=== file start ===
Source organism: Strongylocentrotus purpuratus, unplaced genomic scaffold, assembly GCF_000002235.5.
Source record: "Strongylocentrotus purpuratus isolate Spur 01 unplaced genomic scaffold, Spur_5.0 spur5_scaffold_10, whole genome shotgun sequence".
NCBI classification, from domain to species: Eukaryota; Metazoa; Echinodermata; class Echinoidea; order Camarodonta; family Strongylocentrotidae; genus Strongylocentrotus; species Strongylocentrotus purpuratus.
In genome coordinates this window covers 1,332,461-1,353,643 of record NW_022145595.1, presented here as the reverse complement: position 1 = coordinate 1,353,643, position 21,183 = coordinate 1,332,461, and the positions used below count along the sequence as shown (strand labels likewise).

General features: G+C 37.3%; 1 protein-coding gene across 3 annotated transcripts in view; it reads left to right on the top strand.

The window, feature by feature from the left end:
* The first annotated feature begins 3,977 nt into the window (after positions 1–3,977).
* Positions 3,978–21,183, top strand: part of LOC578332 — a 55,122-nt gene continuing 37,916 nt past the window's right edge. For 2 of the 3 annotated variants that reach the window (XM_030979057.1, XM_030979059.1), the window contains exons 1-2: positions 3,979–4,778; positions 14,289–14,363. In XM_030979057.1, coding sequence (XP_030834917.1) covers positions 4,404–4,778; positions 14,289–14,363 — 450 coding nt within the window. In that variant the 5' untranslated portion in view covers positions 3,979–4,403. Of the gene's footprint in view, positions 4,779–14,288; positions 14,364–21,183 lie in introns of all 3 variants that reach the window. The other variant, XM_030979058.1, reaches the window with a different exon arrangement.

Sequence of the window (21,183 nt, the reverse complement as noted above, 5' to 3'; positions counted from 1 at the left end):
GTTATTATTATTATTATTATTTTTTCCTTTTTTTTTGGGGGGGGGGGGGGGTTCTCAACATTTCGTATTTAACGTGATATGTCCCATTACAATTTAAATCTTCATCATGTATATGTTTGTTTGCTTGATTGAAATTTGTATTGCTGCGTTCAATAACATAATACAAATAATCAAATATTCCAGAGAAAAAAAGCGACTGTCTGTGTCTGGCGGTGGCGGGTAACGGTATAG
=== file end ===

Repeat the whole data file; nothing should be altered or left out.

Source organism: Strongylocentrotus purpuratus, unplaced genomic scaffold, assembly GCF_000002235.5.
Source record: "Strongylocentrotus purpuratus isolate Spur 01 unplaced genomic scaffold, Spur_5.0 spur5_scaffold_10, whole genome shotgun sequence".
NCBI classification, from domain to species: Eukaryota; Metazoa; Echinodermata; class Echinoidea; order Camarodonta; family Strongylocentrotidae; genus Strongylocentrotus; species Strongylocentrotus purpuratus.
In genome coordinates this window covers 1,332,461-1,353,643 of record NW_022145595.1, presented here as the reverse complement: position 1 = coordinate 1,353,643, position 21,183 = coordinate 1,332,461, and the positions used below count along the sequence as shown (strand labels likewise).

General features: G+C 37.3%; 1 protein-coding gene across 3 annotated transcripts in view; it reads left to right on the top strand.

The window, feature by feature from the left end:
* The first annotated feature begins 3,977 nt into the window (after positions 1–3,977).
* Positions 3,978–21,183, top strand: part of LOC578332 — a 55,122-nt gene continuing 37,916 nt past the window's right edge. For 2 of the 3 annotated variants that reach the window (XM_030979057.1, XM_030979059.1), the window contains exons 1-2: positions 3,979–4,778; positions 14,289–14,363. In XM_030979057.1, coding sequence (XP_030834917.1) covers positions 4,404–4,778; positions 14,289–14,363 — 450 coding nt within the window. In that variant the 5' untranslated portion in view covers positions 3,979–4,403. Of the gene's footprint in view, positions 4,779–14,288; positions 14,364–21,183 lie in introns of all 3 variants that reach the window. The other variant, XM_030979058.1, reaches the window with a different exon arrangement.

Sequence of the window (21,183 nt, the reverse complement as noted above, 5' to 3'; positions counted from 1 at the left end):
GTTATTATTATTATTATTATTTTTTCCTTTTTTTTTGGGGGGGGGGGGGGGTTCTCAACATTTCGTATTTAACGTGATATGTCCCATTACAATTTAAATCTTCATCATGTATATGTTTGTTTGCTTGATTGAAATTTGTATTGCTGCGTTCAATAACATAATACAAATAATCAAATATTCCAGAGAAAAAAAGCGACTGTCTGTGTCTGGCGGTGGCGGGTAACGGTATAG